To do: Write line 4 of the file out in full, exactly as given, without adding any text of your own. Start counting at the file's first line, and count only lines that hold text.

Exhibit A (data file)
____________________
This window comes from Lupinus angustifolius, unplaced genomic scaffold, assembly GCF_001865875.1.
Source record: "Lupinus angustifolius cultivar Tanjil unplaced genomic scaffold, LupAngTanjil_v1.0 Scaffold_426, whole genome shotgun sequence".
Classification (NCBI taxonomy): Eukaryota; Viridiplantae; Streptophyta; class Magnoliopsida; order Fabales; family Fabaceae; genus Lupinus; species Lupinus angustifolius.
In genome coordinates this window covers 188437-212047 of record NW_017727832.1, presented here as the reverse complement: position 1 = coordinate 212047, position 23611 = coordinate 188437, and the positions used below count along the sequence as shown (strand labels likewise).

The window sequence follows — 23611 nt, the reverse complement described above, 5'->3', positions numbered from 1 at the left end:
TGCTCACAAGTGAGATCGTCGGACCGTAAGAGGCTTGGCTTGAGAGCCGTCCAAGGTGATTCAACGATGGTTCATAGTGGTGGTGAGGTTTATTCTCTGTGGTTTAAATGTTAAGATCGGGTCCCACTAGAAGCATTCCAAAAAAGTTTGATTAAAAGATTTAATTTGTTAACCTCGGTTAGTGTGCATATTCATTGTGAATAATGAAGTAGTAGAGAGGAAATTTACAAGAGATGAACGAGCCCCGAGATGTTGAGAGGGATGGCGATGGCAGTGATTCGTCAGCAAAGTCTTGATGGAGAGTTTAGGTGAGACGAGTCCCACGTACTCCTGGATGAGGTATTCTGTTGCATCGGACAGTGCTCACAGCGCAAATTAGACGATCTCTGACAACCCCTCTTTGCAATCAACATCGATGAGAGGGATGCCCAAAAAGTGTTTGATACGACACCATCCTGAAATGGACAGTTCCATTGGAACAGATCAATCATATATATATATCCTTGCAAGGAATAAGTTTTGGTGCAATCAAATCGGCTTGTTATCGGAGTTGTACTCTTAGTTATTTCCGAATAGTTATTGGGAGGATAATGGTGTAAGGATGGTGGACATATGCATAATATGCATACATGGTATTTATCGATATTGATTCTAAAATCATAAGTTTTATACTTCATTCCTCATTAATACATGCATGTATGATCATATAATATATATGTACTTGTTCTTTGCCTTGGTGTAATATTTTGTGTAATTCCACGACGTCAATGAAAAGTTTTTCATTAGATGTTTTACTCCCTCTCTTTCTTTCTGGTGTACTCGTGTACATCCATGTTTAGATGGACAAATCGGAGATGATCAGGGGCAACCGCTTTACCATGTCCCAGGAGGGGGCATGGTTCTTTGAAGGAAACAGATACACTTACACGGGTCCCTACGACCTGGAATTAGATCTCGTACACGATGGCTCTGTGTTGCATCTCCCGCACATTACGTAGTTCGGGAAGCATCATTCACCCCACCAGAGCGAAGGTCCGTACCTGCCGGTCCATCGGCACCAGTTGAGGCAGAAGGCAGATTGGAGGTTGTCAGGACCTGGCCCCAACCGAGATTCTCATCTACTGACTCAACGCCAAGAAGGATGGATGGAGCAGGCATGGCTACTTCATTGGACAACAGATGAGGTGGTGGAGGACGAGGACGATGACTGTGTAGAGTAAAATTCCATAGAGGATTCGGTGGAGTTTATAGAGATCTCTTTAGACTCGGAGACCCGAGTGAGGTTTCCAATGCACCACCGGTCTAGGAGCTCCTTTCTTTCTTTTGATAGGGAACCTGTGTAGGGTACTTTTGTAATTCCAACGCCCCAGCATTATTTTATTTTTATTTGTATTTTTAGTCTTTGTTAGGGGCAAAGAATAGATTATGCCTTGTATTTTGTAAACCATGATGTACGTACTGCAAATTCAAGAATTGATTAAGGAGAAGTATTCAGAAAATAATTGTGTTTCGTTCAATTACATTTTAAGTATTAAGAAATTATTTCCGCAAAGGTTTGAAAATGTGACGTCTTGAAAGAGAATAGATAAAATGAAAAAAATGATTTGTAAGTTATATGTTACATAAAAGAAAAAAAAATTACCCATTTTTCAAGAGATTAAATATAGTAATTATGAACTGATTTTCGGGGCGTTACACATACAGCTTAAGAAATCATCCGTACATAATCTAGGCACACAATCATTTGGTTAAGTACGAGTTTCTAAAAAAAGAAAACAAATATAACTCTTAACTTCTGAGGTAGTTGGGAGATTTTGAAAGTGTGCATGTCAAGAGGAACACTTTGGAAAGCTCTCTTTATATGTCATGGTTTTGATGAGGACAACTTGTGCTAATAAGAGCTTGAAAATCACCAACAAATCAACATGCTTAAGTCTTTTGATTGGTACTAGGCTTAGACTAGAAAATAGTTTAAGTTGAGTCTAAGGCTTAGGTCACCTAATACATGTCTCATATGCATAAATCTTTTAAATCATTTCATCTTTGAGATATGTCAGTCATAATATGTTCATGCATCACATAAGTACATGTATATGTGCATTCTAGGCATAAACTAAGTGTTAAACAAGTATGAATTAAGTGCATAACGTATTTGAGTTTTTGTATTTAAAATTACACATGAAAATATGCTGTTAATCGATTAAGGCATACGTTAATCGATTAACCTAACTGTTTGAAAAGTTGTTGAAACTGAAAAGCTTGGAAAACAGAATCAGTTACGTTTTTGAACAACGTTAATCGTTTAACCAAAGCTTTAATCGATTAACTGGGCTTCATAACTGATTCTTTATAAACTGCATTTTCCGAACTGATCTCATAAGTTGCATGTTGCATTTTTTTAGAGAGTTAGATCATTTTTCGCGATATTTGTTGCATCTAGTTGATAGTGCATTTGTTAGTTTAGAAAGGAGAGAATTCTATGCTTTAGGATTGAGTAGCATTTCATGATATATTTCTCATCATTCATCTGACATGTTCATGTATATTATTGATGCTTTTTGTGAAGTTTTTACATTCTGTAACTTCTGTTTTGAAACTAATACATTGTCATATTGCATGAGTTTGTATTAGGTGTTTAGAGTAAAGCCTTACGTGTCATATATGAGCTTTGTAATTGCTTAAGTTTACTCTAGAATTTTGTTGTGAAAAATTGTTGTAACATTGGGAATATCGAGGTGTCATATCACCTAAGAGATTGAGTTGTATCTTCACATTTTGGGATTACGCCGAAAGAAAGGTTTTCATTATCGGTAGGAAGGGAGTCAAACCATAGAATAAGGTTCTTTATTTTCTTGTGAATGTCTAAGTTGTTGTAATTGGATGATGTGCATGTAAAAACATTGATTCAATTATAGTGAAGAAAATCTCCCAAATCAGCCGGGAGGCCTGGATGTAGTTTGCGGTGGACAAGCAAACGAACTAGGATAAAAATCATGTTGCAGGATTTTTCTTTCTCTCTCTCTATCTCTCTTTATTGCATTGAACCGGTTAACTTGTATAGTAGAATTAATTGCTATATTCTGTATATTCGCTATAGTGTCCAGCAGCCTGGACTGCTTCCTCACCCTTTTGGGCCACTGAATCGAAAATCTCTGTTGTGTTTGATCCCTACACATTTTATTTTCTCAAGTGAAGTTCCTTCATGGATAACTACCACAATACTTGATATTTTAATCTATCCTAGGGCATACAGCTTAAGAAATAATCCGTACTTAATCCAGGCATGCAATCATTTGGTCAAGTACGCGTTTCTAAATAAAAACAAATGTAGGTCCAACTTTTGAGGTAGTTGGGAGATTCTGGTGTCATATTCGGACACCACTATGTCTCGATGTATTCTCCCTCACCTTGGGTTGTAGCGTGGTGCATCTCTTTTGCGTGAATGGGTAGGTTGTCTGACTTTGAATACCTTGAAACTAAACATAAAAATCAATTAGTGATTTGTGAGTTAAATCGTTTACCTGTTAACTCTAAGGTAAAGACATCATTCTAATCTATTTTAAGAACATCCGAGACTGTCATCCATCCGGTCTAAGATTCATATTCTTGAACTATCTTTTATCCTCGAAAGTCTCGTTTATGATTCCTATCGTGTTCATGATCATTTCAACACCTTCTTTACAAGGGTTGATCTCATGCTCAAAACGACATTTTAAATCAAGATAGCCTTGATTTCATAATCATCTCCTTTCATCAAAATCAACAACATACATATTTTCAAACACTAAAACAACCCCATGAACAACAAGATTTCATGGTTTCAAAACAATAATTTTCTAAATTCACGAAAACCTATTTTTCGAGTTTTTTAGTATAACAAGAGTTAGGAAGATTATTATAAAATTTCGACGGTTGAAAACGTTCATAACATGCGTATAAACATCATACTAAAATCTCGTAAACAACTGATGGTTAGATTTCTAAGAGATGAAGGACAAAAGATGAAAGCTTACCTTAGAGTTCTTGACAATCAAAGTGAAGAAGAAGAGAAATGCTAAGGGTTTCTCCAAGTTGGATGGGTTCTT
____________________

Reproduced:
In genome coordinates this window covers 188437-212047 of record NW_017727832.1, presented here as the reverse complement: position 1 = coordinate 212047, position 23611 = coordinate 188437, and the positions used below count along the sequence as shown (strand labels likewise).